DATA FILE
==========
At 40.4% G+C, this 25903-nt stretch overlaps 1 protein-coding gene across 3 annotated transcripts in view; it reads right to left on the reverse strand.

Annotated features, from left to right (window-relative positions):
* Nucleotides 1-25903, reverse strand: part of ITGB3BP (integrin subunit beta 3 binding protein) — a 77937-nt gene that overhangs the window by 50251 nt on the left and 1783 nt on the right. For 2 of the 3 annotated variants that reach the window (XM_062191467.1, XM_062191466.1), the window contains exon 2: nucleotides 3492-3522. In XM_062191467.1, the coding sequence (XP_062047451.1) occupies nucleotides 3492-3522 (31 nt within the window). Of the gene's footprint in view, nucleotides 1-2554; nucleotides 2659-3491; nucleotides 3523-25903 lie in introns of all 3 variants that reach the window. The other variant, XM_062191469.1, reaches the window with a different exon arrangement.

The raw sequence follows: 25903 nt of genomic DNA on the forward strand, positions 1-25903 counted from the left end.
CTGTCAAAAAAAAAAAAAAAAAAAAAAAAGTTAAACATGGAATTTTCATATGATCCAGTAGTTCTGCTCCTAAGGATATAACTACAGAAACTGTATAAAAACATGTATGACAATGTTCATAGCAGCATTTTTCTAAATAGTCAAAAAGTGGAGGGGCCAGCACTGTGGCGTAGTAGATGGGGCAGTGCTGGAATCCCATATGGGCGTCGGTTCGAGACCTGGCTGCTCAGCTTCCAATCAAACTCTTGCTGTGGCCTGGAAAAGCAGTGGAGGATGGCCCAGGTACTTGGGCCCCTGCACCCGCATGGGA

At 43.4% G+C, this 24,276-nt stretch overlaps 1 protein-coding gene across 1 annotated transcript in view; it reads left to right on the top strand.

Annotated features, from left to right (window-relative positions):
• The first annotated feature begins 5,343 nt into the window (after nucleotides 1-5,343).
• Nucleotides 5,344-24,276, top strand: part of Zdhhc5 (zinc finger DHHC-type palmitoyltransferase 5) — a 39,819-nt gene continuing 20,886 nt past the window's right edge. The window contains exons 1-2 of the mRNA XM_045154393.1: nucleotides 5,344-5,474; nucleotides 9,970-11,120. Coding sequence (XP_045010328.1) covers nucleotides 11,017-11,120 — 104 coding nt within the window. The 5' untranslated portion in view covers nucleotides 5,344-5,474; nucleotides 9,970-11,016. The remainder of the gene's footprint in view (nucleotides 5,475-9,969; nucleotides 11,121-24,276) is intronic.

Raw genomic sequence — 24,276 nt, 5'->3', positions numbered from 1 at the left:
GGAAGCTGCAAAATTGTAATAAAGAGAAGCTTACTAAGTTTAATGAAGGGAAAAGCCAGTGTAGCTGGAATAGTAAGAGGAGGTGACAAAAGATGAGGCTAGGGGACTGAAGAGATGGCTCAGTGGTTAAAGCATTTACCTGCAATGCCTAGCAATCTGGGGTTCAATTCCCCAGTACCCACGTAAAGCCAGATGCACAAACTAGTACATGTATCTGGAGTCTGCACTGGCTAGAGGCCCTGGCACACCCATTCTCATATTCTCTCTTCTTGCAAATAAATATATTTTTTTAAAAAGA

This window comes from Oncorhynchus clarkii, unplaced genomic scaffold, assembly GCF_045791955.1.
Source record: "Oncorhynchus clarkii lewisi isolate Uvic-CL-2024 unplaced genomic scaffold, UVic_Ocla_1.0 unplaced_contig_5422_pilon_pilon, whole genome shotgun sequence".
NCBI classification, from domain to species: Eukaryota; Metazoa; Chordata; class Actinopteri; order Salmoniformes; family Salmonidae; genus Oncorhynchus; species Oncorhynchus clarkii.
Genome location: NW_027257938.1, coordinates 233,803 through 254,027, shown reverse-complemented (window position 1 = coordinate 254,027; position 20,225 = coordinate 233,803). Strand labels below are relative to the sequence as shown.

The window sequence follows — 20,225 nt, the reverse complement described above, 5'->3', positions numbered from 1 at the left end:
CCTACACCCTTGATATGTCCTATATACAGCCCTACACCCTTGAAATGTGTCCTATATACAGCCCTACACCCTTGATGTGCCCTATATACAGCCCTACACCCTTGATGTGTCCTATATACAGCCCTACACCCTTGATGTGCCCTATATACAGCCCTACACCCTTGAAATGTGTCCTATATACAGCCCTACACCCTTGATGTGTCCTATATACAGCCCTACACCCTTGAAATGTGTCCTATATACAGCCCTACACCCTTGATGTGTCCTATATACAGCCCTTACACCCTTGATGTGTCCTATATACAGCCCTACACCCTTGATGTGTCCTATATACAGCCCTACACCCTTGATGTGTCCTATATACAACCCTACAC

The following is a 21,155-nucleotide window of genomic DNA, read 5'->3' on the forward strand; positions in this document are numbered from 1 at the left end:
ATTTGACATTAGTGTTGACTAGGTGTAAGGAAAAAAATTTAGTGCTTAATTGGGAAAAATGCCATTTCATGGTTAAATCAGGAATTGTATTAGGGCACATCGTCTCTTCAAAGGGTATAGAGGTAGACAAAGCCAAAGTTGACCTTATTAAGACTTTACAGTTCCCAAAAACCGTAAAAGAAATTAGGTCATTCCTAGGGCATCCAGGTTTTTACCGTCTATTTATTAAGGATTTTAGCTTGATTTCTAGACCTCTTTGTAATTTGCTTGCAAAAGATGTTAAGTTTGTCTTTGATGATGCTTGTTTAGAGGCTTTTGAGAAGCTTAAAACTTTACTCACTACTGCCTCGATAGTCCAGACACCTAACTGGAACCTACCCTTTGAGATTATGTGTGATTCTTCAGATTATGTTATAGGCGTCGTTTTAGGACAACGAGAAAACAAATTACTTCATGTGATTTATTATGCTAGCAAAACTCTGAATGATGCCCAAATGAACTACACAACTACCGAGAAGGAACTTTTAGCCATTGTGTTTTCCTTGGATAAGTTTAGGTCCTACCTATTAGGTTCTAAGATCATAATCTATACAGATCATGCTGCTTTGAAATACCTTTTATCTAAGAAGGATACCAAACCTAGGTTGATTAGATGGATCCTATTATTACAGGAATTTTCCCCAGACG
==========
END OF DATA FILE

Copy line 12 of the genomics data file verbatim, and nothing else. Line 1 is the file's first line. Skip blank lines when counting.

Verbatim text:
This window comes from Oncorhynchus clarkii, unplaced genomic scaffold, assembly GCF_045791955.1.